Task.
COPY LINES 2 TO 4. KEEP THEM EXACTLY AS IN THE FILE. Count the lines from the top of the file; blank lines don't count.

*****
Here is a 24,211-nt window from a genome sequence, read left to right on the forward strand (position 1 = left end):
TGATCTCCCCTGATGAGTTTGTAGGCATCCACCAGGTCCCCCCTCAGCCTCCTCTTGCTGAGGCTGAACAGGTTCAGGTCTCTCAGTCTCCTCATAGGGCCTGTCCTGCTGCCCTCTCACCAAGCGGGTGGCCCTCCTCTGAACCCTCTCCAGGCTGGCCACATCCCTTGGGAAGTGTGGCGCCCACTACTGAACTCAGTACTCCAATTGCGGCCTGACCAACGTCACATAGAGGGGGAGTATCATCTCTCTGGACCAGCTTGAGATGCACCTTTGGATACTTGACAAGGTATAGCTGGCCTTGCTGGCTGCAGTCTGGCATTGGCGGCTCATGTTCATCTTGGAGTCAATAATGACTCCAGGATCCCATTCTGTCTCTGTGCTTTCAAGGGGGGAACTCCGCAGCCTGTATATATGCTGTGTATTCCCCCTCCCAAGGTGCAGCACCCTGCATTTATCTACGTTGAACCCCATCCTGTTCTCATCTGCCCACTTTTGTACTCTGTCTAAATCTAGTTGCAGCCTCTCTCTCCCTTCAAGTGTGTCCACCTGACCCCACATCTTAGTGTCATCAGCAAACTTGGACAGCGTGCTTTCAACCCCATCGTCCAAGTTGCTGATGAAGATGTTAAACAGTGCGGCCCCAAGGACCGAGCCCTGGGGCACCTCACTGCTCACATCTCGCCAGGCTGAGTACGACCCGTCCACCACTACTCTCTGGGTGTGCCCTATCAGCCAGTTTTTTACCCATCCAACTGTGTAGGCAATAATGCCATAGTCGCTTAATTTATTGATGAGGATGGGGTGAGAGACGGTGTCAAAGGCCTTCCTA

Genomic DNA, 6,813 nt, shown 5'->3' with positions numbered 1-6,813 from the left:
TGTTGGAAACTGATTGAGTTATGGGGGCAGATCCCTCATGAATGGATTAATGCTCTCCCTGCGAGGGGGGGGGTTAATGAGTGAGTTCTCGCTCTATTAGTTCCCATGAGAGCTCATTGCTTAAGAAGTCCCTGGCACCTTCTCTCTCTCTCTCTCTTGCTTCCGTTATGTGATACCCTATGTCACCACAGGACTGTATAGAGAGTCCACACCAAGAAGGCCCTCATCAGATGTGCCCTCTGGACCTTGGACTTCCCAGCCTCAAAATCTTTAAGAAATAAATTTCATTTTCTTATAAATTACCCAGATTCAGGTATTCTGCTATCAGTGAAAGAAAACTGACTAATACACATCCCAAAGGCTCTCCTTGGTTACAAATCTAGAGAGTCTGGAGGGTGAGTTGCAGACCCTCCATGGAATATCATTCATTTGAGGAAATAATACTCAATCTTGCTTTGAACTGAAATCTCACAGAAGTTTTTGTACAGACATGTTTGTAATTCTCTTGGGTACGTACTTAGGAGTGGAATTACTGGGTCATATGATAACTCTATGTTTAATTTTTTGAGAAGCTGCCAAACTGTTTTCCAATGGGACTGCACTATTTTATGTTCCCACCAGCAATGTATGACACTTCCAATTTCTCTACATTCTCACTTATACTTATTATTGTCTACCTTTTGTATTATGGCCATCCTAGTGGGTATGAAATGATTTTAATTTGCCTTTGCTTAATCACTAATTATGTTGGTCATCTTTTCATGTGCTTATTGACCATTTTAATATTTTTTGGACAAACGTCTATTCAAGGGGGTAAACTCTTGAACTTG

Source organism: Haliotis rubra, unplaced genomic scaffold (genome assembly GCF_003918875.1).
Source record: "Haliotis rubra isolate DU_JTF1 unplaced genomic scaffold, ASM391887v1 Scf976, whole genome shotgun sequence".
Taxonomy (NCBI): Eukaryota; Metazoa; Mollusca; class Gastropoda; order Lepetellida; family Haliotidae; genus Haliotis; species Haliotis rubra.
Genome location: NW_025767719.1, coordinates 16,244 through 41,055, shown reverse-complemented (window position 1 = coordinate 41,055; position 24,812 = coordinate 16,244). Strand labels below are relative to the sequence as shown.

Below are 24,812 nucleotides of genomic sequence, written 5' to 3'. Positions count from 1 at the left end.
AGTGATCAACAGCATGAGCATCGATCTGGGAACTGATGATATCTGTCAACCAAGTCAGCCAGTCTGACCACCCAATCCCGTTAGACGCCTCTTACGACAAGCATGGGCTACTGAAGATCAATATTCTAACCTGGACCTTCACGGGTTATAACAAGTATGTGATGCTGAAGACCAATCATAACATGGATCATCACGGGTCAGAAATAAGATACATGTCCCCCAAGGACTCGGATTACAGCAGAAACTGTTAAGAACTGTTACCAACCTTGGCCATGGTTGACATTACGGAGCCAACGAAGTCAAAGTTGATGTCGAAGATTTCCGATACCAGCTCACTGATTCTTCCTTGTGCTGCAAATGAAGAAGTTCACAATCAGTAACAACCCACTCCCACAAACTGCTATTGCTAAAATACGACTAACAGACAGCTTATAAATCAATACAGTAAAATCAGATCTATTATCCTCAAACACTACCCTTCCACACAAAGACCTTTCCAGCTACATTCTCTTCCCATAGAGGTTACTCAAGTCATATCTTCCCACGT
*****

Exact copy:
TGATCTCCCCTGATGAGTTTGTAGGCATCCACCAGGTCCCCCCTCAGCCTCCTCTTGCTGAGGCTGAACAGGTTCAGGTCTCTCAGTCTCCTCATAGGGCCTGTCCTGCTGCCCTCTCACCAAGCGGGTGGCCCTCCTCTGAACCCTCTCCAGGCTGGCCACATCCCTTGGGAAGTGTGGCGCCCACTACTGAACTCAGTACTCCAATTGCGGCCTGACCAACGTCACATAGAGGGGGAGTATCATCTCTCTGGACCAGCTTGAGATGCACCTTTGGATACTTGACAAGGTATAGCTGGCCTTGCTGGCTGCAGTCTGGCATTGGCGGCTCATGTTCATCTTGGAGTCAATAATGACTCCAGGATCCCATTCTGTCTCTGTGCTTTCAAGGGGGGAACTCCGCAGCCTGTATATATGCTGTGTATTCCCCCTCCCAAGGTGCAGCACCCTGCATTTATCTACGTTGAACCCCATCCTGTTCTCATCTGCCCACTTTTGTACTCTGTCTAAATCTAGTTGCAGCCTCTCTCTCCCTTCAAGTGTGTCCACCTGACCCCACATCTTAGTGTCATCAGCAAACTTGGACAGCGTGCTTTCAACCCCATCGTCCAAGTTGCTGATGAAGATGTTAAACAGTGCGGCCCCAAGGACCGAGCCCTGGGGCACCTCACTGCTCACATCTCGCCAGGCTGAGTACGACCCGTCCACCACTACTCTCTGGGTGTGCCCTATCAGCCAGTTTTTTACCCATCCAACTGTGTAGGCAATAATGCCATAGTCGCTTAATTTATTGATGAGGATGGGGTGAGAGACGGTGTCAAAGGCCTTCCTA

Genomic DNA, 6,813 nt, shown 5'->3' with positions numbered 1-6,813 from the left:
TGTTGGAAACTGATTGAGTTATGGGGGCAGATCCCTCATGAATGGATTAATGCTCTCCCTGCGAGGGGGGGGGTTAATGAGTGAGTTCTCGCTCTATTAGTTCCCATGAGAGCTCATTGCTTAAGAAGTCCCTGGCACCTTCTCTCTCTCTCTCTCTTGCTTCCGTTATGTGATACCCTATGTCACCACAGGACTGTATAGAGAGTCCACACCAAGAAGGCCCTCATCAGATGTGCCCTCTGGACCTTGGACTTCCCAGCCTCAAAATCTTTAAGAAATAAATTTCATTTTCTTATAAATTACCCAGATTCAGGTATTCTGCTATCAGTGAAAGAAAACTGACTAATACACATCCCAAAGGCTCTCCTTGGTTACAAATCTAGAGAGTCTGGAGGGTGAGTTGCAGACCCTCCATGGAATATCATTCATTTGAGGAAATAATACTCAATCTTGCTTTGAACTGAAATCTCACAGAAGTTTTTGTACAGACATGTTTGTAATTCTCTTGGGTACGTACTTAGGAGTGGAATTACTGGGTCATATGATAACTCTATGTTTAATTTTTTGAGAAGCTGCCAAACTGTTTTCCAATGGGACTGCACTATTTTATGTTCCCACCAGCAATGTATGACACTTCCAATTTCTCTACATTCTCACTTATACTTATTATTGTCTACCTTTTGTATTATGGCCATCCTAGTGGGTATGAAATGATTTTAATTTGCCTTTGCTTAATCACTAATTATGTTGGTCATCTTTTCATGTGCTTATTGACCATTTTAATATTTTTTGGACAAACGTCTATTCAAGGGGGTAAACTCTTGAACTTG